It didn't take long to figure out whether that lactation consultant was worth it. Luke is taking the boob!
It really has been an amazing turnaround, from not wanting anything to do with my nipples to breastfeeding pretty much like a normal baby. I guess the one visit with the consultant made him realize that milk really does flow in them there fleshy hills, and now when I put him on, he sucks like mad. The only problem now is that for Luke, "sucking like mad" isn't really much of a suck. It takes him much longer to get a significant amount of food from the breast compared to what he can do with a bottle. But that's simply a matter of working with him to get stronger. In two days, he's already improved -- I know because of the handy dandy scale in my kitchen that tells me exactly how much breast milk he's getting. At first, he'd need about half an hour to get an ounce, and then I'd give him the rest of his food by bottle because I don't want to tire him out. Now, he's picking up speed, and in 40 minutes, he can pretty much suck out two ounces of the good stuff. That's close to a full feeding!
I'm amazed at how quickly he's caught on. Another answered prayer, no doubt.
We also had our first visit to the cardiologist on Thursday. They did an echocardigram of his heart, and everything still looks great. The biggest things moving forward will be for him to continue gaining weight and for his blood pressures to stay even throughout his body. About one in 10 children who have had his surgery need another procedure because the coarctation -- the narrowing on the arch of his aorta -- reoccurs, usually in the first year. The way to watch for this is to take a blood pressure reading in the arm and one in the leg. They should be pretty similar. If the pressure in the lower half of his body drops, it could be a sign that something is happening with that arch because that's what delivers the blood to the bottom half of the body. Yesterday, his number in the leg was indeed lower than the arm, but not significantly. Still, it's something we will have to pray about through this first year.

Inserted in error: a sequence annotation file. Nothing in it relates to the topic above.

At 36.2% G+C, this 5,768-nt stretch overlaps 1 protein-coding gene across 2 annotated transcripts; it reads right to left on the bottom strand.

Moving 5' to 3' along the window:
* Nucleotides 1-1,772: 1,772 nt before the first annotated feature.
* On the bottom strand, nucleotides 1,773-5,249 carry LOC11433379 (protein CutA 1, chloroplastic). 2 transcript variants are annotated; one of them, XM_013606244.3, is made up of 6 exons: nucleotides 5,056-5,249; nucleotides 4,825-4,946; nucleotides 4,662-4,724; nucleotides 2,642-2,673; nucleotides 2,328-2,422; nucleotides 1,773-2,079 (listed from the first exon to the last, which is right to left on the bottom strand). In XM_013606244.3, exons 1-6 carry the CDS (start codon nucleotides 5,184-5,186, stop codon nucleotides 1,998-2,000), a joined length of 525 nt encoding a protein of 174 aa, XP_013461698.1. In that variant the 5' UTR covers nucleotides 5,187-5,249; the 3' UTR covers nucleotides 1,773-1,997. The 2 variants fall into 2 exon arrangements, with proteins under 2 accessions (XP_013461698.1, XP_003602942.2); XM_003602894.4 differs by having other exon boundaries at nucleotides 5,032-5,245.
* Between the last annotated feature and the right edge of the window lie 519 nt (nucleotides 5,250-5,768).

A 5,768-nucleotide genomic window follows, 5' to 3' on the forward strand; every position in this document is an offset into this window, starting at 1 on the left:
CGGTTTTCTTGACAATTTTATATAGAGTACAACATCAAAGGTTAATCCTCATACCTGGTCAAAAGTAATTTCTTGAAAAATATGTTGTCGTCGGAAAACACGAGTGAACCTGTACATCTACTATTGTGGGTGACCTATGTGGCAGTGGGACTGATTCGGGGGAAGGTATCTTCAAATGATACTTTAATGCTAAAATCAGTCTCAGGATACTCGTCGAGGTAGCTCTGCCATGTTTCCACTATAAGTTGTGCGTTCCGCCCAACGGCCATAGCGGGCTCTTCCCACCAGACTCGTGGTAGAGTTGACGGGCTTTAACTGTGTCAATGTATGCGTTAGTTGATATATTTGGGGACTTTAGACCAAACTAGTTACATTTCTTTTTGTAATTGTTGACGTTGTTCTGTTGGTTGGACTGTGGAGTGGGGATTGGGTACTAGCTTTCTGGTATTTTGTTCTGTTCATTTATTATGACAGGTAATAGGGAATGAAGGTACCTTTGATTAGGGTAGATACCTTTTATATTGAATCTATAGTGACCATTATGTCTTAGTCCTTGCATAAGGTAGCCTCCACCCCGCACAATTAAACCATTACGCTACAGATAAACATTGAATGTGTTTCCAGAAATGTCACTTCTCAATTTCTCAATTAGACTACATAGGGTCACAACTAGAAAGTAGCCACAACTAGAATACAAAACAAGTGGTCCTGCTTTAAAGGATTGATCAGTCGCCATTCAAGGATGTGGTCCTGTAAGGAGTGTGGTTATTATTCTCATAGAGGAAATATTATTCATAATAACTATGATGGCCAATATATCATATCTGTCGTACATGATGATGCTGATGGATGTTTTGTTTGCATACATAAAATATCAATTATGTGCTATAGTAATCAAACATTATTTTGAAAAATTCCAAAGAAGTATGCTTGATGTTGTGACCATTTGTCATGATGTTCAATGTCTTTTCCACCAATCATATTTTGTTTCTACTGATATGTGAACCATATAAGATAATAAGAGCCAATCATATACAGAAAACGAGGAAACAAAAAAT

Otherwise, Luke is doing so well. Everyone has been amazed by his recovery, especially his feeding success. It's just not that common for a baby who has been through what he's been through to pick up both bottle feeding and breast feeding so easily. The only thing I worry about is his gas and reflux. He spits up often and it seems no matter how much I burp him, he's still troubled by gas. This happens especially at night -- he'll eat and I'll burp him and then he'll proceed to grunt as if he is in pain for the next two hours. It makes sleeping quite difficult -- for me. Maybe for him, too, but really, it looks like he's sleeping right through all the noise-making. I'll wake up to burp him and won't get anything, then I'll lay him down and the whole thing will start again. Maybe I just need to work on my burping technique? Or maybe he just like to make really loud, painful-sounding animalistic noises as a means of entertainment? I'm stumped.
Stumped, but overall, quite blessed to be mothering a boy who is doing so well.